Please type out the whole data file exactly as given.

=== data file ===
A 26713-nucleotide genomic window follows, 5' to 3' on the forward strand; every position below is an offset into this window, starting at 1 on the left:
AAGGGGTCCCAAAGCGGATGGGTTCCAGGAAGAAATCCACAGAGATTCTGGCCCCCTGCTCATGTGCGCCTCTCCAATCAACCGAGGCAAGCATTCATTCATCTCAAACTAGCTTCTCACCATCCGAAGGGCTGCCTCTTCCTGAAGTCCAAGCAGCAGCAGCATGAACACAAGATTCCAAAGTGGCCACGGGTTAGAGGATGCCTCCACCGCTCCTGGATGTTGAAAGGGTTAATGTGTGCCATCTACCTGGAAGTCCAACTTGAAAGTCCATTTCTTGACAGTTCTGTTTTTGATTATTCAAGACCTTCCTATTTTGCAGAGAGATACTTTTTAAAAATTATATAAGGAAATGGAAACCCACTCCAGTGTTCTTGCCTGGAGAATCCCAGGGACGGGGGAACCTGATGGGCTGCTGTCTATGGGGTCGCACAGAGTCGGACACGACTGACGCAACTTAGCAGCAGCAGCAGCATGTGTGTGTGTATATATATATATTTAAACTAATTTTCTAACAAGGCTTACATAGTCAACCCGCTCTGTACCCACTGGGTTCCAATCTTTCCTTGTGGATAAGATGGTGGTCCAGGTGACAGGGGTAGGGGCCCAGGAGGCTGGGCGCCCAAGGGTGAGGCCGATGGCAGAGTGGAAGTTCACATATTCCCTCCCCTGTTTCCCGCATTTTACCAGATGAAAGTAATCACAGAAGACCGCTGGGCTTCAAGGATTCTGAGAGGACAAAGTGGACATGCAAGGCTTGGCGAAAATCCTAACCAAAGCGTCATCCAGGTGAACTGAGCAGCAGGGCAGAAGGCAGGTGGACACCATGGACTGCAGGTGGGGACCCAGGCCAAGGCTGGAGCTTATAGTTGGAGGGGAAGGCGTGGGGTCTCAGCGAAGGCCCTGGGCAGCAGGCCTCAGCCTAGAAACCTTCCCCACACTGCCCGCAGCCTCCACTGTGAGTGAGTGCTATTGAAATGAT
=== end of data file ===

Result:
A 26713-nucleotide genomic window follows, 5' to 3' on the forward strand; every position below is an offset into this window, starting at 1 on the left:
AAGGGGTCCCAAAGCGGATGGGTTCCAGGAAGAAATCCACAGAGATTCTGGCCCCCTGCTCATGTGCGCCTCTCCAATCAACCGAGGCAAGCATTCATTCATCTCAAACTAGCTTCTCACCATCCGAAGGGCTGCCTCTTCCTGAAGTCCAAGCAGCAGCAGCATGAACACAAGATTCCAAAGTGGCCACGGGTTAGAGGATGCCTCCACCGCTCCTGGATGTTGAAAGGGTTAATGTGTGCCATCTACCTGGAAGTCCAACTTGAAAGTCCATTTCTTGACAGTTCTGTTTTTGATTATTCAAGACCTTCCTATTTTGCAGAGAGATACTTTTTAAAAATTATATAAGGAAATGGAAACCCACTCCAGTGTTCTTGCCTGGAGAATCCCAGGGACGGGGGAACCTGATGGGCTGCTGTCTATGGGGTCGCACAGAGTCGGACACGACTGACGCAACTTAGCAGCAGCAGCAGCATGTGTGTGTGTATATATATATATTTAAACTAATTTTCTAACAAGGCTTACATAGTCAACCCGCTCTGTACCCACTGGGTTCCAATCTTTCCTTGTGGATAAGATGGTGGTCCAGGTGACAGGGGTAGGGGCCCAGGAGGCTGGGCGCCCAAGGGTGAGGCCGATGGCAGAGTGGAAGTTCACATATTCCCTCCCCTGTTTCCCGCATTTTACCAGATGAAAGTAATCACAGAAGACCGCTGGGCTTCAAGGATTCTGAGAGGACAAAGTGGACATGCAAGGCTTGGCGAAAATCCTAACCAAAGCGTCATCCAGGTGAACTGAGCAGCAGGGCAGAAGGCAGGTGGACACCATGGACTGCAGGTGGGGACCCAGGCCAAGGCTGGAGCTTATAGTTGGAGGGGAAGGCGTGGGGTCTCAGCGAAGGCCCTGGGCAGCAGGCCTCAGCCTAGAAACCTTCCCCACACTGCCCGCAGCCTCCACTGTGAGTGAGTGCTATTGAAATGAT